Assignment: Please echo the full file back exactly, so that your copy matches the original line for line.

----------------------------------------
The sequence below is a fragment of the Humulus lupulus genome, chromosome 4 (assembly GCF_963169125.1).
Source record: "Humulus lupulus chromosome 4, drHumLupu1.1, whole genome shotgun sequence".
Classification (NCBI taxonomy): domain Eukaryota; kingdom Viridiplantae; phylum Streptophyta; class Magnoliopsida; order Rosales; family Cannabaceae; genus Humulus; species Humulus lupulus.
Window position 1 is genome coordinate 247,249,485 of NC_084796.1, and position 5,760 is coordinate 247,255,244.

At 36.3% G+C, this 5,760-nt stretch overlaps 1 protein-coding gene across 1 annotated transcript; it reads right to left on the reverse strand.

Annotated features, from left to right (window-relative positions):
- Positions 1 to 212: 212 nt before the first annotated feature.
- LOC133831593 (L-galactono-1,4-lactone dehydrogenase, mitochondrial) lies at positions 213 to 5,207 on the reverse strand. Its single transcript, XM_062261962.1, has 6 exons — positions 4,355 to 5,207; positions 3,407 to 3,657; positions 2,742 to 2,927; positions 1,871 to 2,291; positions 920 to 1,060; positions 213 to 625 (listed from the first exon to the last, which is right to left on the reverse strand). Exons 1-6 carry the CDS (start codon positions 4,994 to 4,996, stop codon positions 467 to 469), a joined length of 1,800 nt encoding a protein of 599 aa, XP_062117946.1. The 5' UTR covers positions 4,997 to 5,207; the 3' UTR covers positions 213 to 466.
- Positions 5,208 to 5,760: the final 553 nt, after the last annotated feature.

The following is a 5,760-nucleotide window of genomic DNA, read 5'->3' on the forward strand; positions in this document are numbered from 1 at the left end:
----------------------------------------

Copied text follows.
The sequence below is a fragment of the Humulus lupulus genome, chromosome 4 (assembly GCF_963169125.1).
Source record: "Humulus lupulus chromosome 4, drHumLupu1.1, whole genome shotgun sequence".
Classification (NCBI taxonomy): domain Eukaryota; kingdom Viridiplantae; phylum Streptophyta; class Magnoliopsida; order Rosales; family Cannabaceae; genus Humulus; species Humulus lupulus.
Window position 1 is genome coordinate 247,249,485 of NC_084796.1, and position 5,760 is coordinate 247,255,244.

At 36.3% G+C, this 5,760-nt stretch overlaps 1 protein-coding gene across 1 annotated transcript; it reads right to left on the reverse strand.

Annotated features, from left to right (window-relative positions):
- Positions 1 to 212: 212 nt before the first annotated feature.
- LOC133831593 (L-galactono-1,4-lactone dehydrogenase, mitochondrial) lies at positions 213 to 5,207 on the reverse strand. Its single transcript, XM_062261962.1, has 6 exons — positions 4,355 to 5,207; positions 3,407 to 3,657; positions 2,742 to 2,927; positions 1,871 to 2,291; positions 920 to 1,060; positions 213 to 625 (listed from the first exon to the last, which is right to left on the reverse strand). Exons 1-6 carry the CDS (start codon positions 4,994 to 4,996, stop codon positions 467 to 469), a joined length of 1,800 nt encoding a protein of 599 aa, XP_062117946.1. The 5' UTR covers positions 4,997 to 5,207; the 3' UTR covers positions 213 to 466.
- Positions 5,208 to 5,760: the final 553 nt, after the last annotated feature.

The following is a 5,760-nucleotide window of genomic DNA, read 5'->3' on the forward strand; positions in this document are numbered from 1 at the left end: